By: Dr. Harris Stratyner, Ph.D.

Dr. Harris Stratyner, Ph.D., vice president of Caron Treatment Center and clinical director of the New York region, is internationally known for developing and implementing the groundbreaking clinical model of "Carefrontation," a treatment approach that doesn't shame or blame the patient. It recognizes addiction as a disease and stresses each individual's responsibility to work with healthcare providers to reach the goal of complete abstinence.  

"Existential Angst and Addiction"

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Nov 12, 2014

First, we must understand that "existentialism" involves a philosophy that defines the meaning of life by what people do in life and the consequences of their actions - this lays a great responsibility at the feat of humanity and causes "angst" certainly in those who are moral.

My readers know that I more than believe addiction is a brain disease, this has been proven over and over again, in numerous scientific studies. However, acting on one's disease either by taking responsibility for it or ignoring it with denial is part of the great existential dilemma.

Faced with free will, as Kierkegaard would have said, places the burden of action squarely at the feet of the addicted individual. The discipline of recovery is a choice. It involves much time and effort, and ultimately is up to the individual. 

I often relate to my patients that as a doctor of psychology who specializes in co-occurring disorders, I am there to offer the tools they need to stop the active use of substances - since it is a "biopsychosocial" disease, I offer "biopsychosocial" prescriptions, but ultimately it is their choice to accept what I have to offer. This often is in the form of outpatient or inpatient treatment, and is made up of medical detox, rehab, individual and/or group psychotherapy, connection to 12-step recovery, mindfulness meditation, etc., where each step of treatment being an informed decision consisting of further and further refinements.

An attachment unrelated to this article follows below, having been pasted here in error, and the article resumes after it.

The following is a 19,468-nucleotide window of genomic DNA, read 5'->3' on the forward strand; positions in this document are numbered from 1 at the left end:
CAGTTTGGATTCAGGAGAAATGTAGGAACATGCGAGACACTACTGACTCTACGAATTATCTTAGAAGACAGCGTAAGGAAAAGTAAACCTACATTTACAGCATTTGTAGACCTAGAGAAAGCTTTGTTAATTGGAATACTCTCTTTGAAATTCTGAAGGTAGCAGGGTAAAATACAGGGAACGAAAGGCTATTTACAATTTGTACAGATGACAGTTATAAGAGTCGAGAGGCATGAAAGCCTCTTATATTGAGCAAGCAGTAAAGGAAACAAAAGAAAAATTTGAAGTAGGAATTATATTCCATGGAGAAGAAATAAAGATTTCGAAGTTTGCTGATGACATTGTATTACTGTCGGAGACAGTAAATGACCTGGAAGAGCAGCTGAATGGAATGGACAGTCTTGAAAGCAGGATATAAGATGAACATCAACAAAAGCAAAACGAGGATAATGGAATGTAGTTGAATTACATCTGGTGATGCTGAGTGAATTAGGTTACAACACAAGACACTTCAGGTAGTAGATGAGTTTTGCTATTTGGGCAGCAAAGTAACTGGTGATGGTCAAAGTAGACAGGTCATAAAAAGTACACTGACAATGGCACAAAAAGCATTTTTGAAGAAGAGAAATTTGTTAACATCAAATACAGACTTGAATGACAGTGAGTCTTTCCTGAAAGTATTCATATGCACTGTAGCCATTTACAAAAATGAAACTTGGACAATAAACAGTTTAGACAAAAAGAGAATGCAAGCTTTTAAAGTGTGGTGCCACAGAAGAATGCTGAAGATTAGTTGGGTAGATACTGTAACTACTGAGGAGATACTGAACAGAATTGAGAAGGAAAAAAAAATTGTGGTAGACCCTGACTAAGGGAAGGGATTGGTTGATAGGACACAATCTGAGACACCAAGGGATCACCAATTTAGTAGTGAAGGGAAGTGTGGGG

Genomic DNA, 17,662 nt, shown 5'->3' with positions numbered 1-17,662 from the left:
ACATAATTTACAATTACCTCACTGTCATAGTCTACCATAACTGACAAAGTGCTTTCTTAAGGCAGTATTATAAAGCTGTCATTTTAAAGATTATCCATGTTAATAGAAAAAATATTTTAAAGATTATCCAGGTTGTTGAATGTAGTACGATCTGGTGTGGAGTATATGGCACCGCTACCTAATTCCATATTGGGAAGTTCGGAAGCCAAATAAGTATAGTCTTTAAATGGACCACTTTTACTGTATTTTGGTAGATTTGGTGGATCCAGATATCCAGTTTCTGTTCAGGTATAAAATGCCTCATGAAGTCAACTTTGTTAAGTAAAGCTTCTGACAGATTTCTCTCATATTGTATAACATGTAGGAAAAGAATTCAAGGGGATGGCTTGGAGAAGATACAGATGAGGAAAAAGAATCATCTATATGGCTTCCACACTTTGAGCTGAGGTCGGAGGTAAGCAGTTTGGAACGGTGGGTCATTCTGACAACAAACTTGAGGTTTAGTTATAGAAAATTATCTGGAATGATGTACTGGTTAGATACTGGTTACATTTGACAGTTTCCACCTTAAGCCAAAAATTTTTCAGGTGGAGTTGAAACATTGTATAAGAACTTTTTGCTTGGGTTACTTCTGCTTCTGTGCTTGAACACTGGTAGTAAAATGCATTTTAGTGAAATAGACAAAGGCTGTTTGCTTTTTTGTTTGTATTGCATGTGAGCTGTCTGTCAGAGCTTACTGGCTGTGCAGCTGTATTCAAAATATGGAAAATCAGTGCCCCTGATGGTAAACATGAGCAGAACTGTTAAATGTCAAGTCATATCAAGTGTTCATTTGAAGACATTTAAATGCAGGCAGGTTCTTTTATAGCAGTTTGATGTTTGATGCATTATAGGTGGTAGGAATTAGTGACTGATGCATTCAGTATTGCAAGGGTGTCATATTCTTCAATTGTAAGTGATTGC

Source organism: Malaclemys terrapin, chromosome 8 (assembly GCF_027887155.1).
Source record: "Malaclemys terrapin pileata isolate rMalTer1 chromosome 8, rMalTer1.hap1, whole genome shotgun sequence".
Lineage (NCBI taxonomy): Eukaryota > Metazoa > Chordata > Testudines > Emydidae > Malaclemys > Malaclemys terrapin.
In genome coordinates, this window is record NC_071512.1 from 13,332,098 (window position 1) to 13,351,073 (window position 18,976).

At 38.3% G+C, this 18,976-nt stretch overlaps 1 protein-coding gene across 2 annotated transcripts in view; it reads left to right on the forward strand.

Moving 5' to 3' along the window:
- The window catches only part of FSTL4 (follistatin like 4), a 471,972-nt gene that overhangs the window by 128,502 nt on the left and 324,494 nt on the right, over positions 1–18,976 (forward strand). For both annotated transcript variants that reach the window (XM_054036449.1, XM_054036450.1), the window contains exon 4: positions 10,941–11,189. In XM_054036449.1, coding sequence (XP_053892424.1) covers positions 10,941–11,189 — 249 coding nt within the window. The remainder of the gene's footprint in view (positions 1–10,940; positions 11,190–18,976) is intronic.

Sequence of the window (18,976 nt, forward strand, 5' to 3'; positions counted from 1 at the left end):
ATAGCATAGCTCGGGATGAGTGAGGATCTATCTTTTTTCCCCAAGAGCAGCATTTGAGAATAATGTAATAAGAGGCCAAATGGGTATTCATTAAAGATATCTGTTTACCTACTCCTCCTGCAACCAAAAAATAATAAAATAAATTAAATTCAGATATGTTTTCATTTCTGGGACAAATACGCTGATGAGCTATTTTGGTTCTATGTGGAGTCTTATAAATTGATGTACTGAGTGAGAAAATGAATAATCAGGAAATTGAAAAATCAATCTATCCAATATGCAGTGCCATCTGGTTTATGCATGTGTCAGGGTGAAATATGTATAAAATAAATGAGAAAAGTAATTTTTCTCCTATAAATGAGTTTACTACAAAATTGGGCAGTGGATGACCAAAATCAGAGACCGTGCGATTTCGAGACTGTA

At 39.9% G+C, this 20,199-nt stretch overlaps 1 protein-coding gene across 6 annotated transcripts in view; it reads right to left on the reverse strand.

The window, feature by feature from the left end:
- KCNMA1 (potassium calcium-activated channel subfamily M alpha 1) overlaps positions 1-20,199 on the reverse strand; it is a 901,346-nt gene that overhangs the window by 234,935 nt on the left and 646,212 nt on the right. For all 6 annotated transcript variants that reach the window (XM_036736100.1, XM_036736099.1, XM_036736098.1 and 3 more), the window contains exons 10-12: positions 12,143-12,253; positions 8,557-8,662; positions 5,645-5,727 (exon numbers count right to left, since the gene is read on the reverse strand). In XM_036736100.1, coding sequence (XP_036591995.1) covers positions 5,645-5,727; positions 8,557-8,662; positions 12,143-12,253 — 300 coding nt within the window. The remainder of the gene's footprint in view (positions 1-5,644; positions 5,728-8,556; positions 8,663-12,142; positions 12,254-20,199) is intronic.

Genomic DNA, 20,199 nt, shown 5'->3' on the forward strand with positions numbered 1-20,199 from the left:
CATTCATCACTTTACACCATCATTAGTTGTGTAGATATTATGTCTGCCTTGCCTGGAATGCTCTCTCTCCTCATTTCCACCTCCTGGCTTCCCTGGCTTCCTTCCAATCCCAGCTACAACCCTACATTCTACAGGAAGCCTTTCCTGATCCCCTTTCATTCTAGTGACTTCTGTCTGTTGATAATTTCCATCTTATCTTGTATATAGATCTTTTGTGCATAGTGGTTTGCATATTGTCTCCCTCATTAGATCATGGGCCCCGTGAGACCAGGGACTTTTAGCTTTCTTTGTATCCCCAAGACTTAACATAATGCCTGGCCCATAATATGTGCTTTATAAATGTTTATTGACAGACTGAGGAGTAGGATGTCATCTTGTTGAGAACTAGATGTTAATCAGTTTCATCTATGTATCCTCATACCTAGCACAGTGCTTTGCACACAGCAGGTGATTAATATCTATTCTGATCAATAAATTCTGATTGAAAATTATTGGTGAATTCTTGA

The patient learns about what is out there in the form of treatment, and then often with friends and family decides what is best for him or her.

The existential angst is ever present as the individual realizes that his or her decision involves commitment and effort - and regardless of support, will ultimately be their undertaking. This is particularly difficult for developing adolescents who often see getting high as much simpler.

Standing at the ledge of a tall building and knowing you can jump is where the angst comes into play - the sudden realization that we and we alone decide our destiny (as the great existential philosophers have taught through the centuries) - but we can also walk away and live another day!

One begins to see just how interwoven addiction and existentialism truly are - and the accompanying angst that goes with the clarity that we and alone, help to shape the meaning of life, which impacts all of reality. Remember as Donne, Hemingway, and even Metallica discovered: "For whom the bell tolls, it tolls for thee." In this realization we come at once to understand we decide our fate and as part of humanity, the fate of every man and woman.

Other articles you might be interested in... 

‘Carefrontation’: Preaching Responsibility 

Four questions for making hard decisions 

The divinity within 


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